I'm wondering if anyone has any useful analogies to describe what DNS is versus hosting. The average user "just wants a website" and sees it as one atomic unit. To be fair it is possible to buy it like this from some companies but in some situations it's not...

What is the best way that you have found to explain that to end users in such a way that they can comprehend it?

The closest I've got to it is:

  • View DNS as being like looking up a telephone directory for someone’s number. This tells your browser where to go to get the website.

  • Hosting is where you pay for space on a server owned by someone else, typically in a data centre. This allows you to store the files such as images, pages and so forth on this server and is typically subject to a quota.

I thought about using the rent-a-space type analogy but that might not work with some users.

  • 4
    I think most people are familiar enough with the web to understand the Domain Name is a pointer to the Website concept when explain in simple terms. Using inaccurate or loose analogies is probably asking for misunderstanding.
    – Chris S
    May 16, 2014 at 14:29
  • 2
    I'm not sure there are useful analogies particularly for much the same reason that I no longer try to explain to my parents why 'The Internet' is not synonymous with 'Internet Explorer'.
    – Sobrique
    May 16, 2014 at 14:31
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    They should see it as one atomic unit. To them, it's magic (almost literally), and a better consultant will abstract away minute details and present a single invoice.
    – MDMoore313
    May 16, 2014 at 14:32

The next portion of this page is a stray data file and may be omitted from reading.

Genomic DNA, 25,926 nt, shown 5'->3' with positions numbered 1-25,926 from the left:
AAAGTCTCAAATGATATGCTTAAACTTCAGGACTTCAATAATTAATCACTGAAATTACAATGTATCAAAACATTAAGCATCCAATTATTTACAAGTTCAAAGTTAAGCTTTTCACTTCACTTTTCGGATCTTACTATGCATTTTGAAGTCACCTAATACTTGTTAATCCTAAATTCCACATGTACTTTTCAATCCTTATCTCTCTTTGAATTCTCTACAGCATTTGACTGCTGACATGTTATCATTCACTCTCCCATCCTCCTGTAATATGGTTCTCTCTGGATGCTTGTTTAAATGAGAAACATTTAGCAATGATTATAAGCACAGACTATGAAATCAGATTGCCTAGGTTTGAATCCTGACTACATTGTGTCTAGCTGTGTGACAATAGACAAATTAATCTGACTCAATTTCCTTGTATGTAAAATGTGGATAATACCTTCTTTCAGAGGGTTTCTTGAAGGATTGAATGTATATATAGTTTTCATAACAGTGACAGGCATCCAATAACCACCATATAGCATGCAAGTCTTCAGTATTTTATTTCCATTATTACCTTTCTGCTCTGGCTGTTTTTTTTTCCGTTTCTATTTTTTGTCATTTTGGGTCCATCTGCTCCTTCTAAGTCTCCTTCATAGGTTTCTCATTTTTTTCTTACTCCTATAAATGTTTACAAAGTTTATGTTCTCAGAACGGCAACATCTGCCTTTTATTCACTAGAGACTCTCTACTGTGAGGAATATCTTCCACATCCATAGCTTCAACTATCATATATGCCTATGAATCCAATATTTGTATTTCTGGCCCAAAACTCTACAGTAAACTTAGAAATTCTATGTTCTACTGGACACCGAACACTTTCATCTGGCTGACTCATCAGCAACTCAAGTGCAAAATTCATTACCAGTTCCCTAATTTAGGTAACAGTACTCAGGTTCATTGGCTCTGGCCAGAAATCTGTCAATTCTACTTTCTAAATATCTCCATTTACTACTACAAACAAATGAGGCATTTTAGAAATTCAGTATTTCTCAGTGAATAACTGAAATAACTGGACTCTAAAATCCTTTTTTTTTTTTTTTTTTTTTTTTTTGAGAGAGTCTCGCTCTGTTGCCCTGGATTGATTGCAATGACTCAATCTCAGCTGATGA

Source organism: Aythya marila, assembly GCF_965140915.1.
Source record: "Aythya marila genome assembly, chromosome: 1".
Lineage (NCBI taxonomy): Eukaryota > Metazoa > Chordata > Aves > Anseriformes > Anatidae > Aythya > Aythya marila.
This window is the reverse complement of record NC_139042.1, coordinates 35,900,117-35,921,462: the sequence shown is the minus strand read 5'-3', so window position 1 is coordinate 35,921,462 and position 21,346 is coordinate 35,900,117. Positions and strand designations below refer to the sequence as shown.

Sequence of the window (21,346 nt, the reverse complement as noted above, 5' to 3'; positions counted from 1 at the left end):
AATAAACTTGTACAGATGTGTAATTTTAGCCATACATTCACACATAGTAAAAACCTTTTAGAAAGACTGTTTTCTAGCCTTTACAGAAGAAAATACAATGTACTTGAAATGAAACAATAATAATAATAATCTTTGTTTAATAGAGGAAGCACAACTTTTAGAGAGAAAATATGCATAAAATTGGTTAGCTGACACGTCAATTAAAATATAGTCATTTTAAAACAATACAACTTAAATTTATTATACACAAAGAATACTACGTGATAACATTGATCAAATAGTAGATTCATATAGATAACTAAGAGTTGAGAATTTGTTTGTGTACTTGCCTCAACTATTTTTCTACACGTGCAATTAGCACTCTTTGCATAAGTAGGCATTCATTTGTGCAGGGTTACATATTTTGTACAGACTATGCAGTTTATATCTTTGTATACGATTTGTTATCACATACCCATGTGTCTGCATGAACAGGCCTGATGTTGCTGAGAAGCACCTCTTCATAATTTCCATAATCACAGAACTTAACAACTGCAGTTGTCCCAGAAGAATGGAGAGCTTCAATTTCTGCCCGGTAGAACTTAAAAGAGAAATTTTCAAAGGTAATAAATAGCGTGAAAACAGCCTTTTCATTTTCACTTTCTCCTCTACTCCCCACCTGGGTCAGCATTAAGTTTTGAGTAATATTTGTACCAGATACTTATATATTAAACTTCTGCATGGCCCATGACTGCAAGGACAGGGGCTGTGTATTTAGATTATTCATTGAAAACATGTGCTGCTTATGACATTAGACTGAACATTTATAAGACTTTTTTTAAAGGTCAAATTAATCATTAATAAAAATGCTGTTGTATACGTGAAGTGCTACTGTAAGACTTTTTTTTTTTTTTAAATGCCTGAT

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    I can't agree with that last bit. I've never found that treating my clients like simpletons was a good idea; my personal preference is to educate them until they understand the things that their business depends on.
    – MadHatter
    May 16, 2014 at 14:39
  • @MadHatter agreed. May 16, 2014 at 14:51

7 Answers 7


I don't use analogies when I explain this concept to people I just try to make it as simple (without completely removing the true meaning behind it) as possible. I do work with a lot of small business owners; some are web savvy/smart, and others not so much. In each instance what I've had good success with is telling them simply that there are two parts to owning and operating a website. You first need a name, or domain that identifies you, and you then need a place to store the files that comprise the actual web pages that people will see when they visit this name/domain. So in essence:

  • A domain, or domain name, is simply the name of their website, or where they tell people to go on the Internet to find their company
  • A domain host, or "hosting" as I refer to it while talking to them is simply the place to store the actual webpages that people will see when going to their website

I've had most of my clients respond well to this and actually get it and not just patronize me with a head nod. Hopefully that helps you.

  • 1
    I agree. I've never understood the love affair developers have with analogies. Just keep it simple.
    – NotMe
    May 16, 2014 at 18:08
  • @ChrisLively I think because the world that developers live in is even more complex to the average user than say our SA world is, they have naturally [evolution :) ] over time "developed" - no pun intended - the analogy as a way to make what they do make sense. May 16, 2014 at 19:03
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    Analogies come across well when the person using them doesn't have an in-depth understanding of every moving piece of the puzzle. If, for example, a web admin tries to explain DNS, they get the part about HN>IP translation correct, but don't understand the rest of DNS well enough to explain why or how or any of that. In those cases, it makes more sense for someone to say the hostname is the listing in the phonebook, the server is the actual building. It's right enough that people get there's a difference, if not what that difference is or why it has to be that way. May 16, 2014 at 19:41